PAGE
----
I've dug out gardens, thinking I've changed the landscaping, but even with attentive maintenance, it could revert within a season or two were I not here stewarding. Next Spring, I'll be almost starting from scratch all over again, satisfying seemingly permanent obligations. Permanence seems to require perpetual motion. I'm more of an intermittent, myself. Still, I have my days, ones where I leave more lasting impressions on the place. The (now damned) basement stairway, my latest point of HomeMaking focus, has been playing a game of Hocus Pocus with me through the week. I've touched every surface four or five times so far, and I still have three more coats of paint to contribute, one for the ceiling and at least two for the walls. I prime coated everything just to give the fresh top coat a more consistent base. After decades in place, the walls had seen better days. They stood almost as a monument to impermanence, still standing after many decades, but fairly ruined, plenty rough. My repainting will serve as no more than a facelift on a tenaciously impermanent base.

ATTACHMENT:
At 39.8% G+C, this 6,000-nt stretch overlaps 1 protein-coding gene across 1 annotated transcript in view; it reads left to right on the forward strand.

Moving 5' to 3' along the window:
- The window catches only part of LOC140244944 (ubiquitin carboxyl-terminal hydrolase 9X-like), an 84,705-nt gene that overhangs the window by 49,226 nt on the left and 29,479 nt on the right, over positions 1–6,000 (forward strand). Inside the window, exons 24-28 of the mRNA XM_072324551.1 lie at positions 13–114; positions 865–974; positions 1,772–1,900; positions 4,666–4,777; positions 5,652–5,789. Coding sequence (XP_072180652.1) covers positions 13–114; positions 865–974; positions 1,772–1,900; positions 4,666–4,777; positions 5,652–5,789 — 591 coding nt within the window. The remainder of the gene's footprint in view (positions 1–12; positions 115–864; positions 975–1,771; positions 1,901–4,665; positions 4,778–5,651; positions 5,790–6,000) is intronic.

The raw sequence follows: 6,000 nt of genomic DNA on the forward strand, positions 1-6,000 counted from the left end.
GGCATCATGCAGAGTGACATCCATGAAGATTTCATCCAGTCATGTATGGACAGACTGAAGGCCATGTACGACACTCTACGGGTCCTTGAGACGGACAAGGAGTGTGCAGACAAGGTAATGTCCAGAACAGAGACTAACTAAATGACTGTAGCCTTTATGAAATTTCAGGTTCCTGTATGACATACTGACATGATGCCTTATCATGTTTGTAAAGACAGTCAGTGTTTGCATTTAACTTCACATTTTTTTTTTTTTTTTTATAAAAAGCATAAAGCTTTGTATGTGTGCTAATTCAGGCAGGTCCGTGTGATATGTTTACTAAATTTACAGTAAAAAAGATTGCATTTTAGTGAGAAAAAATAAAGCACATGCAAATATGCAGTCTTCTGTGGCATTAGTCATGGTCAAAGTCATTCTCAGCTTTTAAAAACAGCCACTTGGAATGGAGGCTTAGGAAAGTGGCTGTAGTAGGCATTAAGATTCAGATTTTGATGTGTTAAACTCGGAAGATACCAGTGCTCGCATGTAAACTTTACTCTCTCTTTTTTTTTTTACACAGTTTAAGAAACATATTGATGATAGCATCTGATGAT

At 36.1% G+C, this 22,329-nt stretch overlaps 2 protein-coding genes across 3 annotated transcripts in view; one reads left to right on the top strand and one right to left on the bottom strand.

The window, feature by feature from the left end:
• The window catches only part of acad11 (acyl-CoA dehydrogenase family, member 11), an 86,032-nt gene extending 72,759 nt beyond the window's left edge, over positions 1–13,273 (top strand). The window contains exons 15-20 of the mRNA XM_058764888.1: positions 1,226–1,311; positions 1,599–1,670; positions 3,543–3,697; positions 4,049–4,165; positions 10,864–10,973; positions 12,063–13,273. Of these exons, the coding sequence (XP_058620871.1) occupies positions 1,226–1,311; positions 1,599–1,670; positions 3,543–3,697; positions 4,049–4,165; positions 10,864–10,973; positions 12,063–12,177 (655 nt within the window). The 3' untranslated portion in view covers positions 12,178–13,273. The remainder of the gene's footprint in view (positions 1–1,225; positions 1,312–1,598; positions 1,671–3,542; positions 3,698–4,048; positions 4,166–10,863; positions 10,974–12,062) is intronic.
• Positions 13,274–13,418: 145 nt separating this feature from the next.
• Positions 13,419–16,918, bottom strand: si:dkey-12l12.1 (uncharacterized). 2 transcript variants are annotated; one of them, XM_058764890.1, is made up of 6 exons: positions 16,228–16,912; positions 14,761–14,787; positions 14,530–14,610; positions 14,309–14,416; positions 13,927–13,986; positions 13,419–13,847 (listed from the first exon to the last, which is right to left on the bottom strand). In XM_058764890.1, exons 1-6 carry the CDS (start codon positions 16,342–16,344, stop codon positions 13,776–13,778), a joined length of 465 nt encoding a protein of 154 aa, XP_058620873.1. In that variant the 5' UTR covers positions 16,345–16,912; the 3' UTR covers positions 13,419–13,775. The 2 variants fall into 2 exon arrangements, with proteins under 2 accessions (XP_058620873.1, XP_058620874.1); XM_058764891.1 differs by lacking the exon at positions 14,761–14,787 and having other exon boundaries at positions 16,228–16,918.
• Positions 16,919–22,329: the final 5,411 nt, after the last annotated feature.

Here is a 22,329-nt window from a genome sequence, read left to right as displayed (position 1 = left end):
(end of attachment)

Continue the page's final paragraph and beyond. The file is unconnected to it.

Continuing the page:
I seek to create a decent illusion of Permanence with my work. My tools, among the least permanent things on the planet. The caulking's rated to last for only fifty years, hardly a pittance in this place's existence. The paint will seem to have been permanent, just like the electrocuted green coat beneath my more civilized fresh one. Because it's the basement portal, It receives more than a stairway's usual allotment of insults: casual dings and inadvertent scrapes will haunt its intended Permanence. In a few short years, it will appear as shabby as it did before I contributed my latest permanent improvement, and want another makeover. I recognize the vanity in my interventions. A few short days kneeling before this almost afterthought of a space will not adequately replace its relative importance. I might implore The Muse to go see what I've accomplished, but it won't look like much. She watched me applying the sloppy base coat and marveled at my inexact technique. The slop coat's a wash, purposefully thick, intended to trick the eye into not registering the ten thousand permanent surface imperfections no preparation could erase. Painting, like Permanence, seems mostly about creating pleasing illusions.